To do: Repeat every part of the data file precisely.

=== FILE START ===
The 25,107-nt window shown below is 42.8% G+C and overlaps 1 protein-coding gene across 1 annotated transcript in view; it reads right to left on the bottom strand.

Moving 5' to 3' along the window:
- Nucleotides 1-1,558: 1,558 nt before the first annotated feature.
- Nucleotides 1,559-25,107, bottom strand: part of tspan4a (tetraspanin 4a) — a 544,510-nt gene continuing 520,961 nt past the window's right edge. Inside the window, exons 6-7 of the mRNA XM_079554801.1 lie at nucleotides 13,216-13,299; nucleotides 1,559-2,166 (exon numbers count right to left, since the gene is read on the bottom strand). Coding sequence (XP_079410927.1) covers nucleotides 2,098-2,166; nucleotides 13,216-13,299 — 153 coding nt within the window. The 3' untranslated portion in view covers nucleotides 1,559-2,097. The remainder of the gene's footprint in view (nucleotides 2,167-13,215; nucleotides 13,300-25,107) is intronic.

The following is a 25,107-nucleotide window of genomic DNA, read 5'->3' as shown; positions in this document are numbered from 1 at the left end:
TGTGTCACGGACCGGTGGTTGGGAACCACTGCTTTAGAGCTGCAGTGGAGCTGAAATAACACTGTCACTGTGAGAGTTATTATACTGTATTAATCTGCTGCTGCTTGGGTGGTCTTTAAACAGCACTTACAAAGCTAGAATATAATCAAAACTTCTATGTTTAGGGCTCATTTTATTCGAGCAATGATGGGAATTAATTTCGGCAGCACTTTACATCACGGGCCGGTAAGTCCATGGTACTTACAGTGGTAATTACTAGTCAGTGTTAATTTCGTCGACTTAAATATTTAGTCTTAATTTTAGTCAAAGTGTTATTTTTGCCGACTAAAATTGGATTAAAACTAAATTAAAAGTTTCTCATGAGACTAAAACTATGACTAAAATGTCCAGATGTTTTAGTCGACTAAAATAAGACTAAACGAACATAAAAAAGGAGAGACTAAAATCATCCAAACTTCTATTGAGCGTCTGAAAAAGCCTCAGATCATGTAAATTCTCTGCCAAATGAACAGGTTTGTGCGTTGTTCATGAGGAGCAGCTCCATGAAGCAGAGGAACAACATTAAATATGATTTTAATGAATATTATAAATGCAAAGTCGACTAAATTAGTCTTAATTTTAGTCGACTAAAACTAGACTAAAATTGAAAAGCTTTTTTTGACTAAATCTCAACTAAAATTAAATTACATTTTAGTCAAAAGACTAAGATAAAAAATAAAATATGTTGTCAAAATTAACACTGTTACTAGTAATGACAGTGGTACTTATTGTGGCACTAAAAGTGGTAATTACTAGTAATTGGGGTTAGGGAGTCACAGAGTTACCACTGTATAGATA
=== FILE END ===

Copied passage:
The 25,107-nt window shown below is 42.8% G+C and overlaps 1 protein-coding gene across 1 annotated transcript in view; it reads right to left on the bottom strand.

Moving 5' to 3' along the window:
- Nucleotides 1-1,558: 1,558 nt before the first annotated feature.
- Nucleotides 1,559-25,107, bottom strand: part of tspan4a (tetraspanin 4a) — a 544,510-nt gene continuing 520,961 nt past the window's right edge. Inside the window, exons 6-7 of the mRNA XM_079554801.1 lie at nucleotides 13,216-13,299; nucleotides 1,559-2,166 (exon numbers count right to left, since the gene is read on the bottom strand). Coding sequence (XP_079410927.1) covers nucleotides 2,098-2,166; nucleotides 13,216-13,299 — 153 coding nt within the window. The 3' untranslated portion in view covers nucleotides 1,559-2,097. The remainder of the gene's footprint in view (nucleotides 2,167-13,215; nucleotides 13,300-25,107) is intronic.

The following is a 25,107-nucleotide window of genomic DNA, read 5'->3' as shown; positions in this document are numbered from 1 at the left end:
TGTGTCACGGACCGGTGGTTGGGAACCACTGCTTTAGAGCTGCAGTGGAGCTGAAATAACACTGTCACTGTGAGAGTTATTATACTGTATTAATCTGCTGCTGCTTGGGTGGTCTTTAAACAGCACTTACAAAGCTAGAATATAATCAAAACTTCTATGTTTAGGGCTCATTTTATTCGAGCAATGATGGGAATTAATTTCGGCAGCACTTTACATCACGGGCCGGTAAGTCCATGGTACTTACAGTGGTAATTACTAGTCAGTGTTAATTTCGTCGACTTAAATATTTAGTCTTAATTTTAGTCAAAGTGTTATTTTTGCCGACTAAAATTGGATTAAAACTAAATTAAAAGTTTCTCATGAGACTAAAACTATGACTAAAATGTCCAGATGTTTTAGTCGACTAAAATAAGACTAAACGAACATAAAAAAGGAGAGACTAAAATCATCCAAACTTCTATTGAGCGTCTGAAAAAGCCTCAGATCATGTAAATTCTCTGCCAAATGAACAGGTTTGTGCGTTGTTCATGAGGAGCAGCTCCATGAAGCAGAGGAACAACATTAAATATGATTTTAATGAATATTATAAATGCAAAGTCGACTAAATTAGTCTTAATTTTAGTCGACTAAAACTAGACTAAAATTGAAAAGCTTTTTTTGACTAAATCTCAACTAAAATTAAATTACATTTTAGTCAAAAGACTAAGATAAAAAATAAAATATGTTGTCAAAATTAACACTGTTACTAGTAATGACAGTGGTACTTATTGTGGCACTAAAAGTGGTAATTACTAGTAATTGGGGTTAGGGAGTCACAGAGTTACCACTGTATAGATA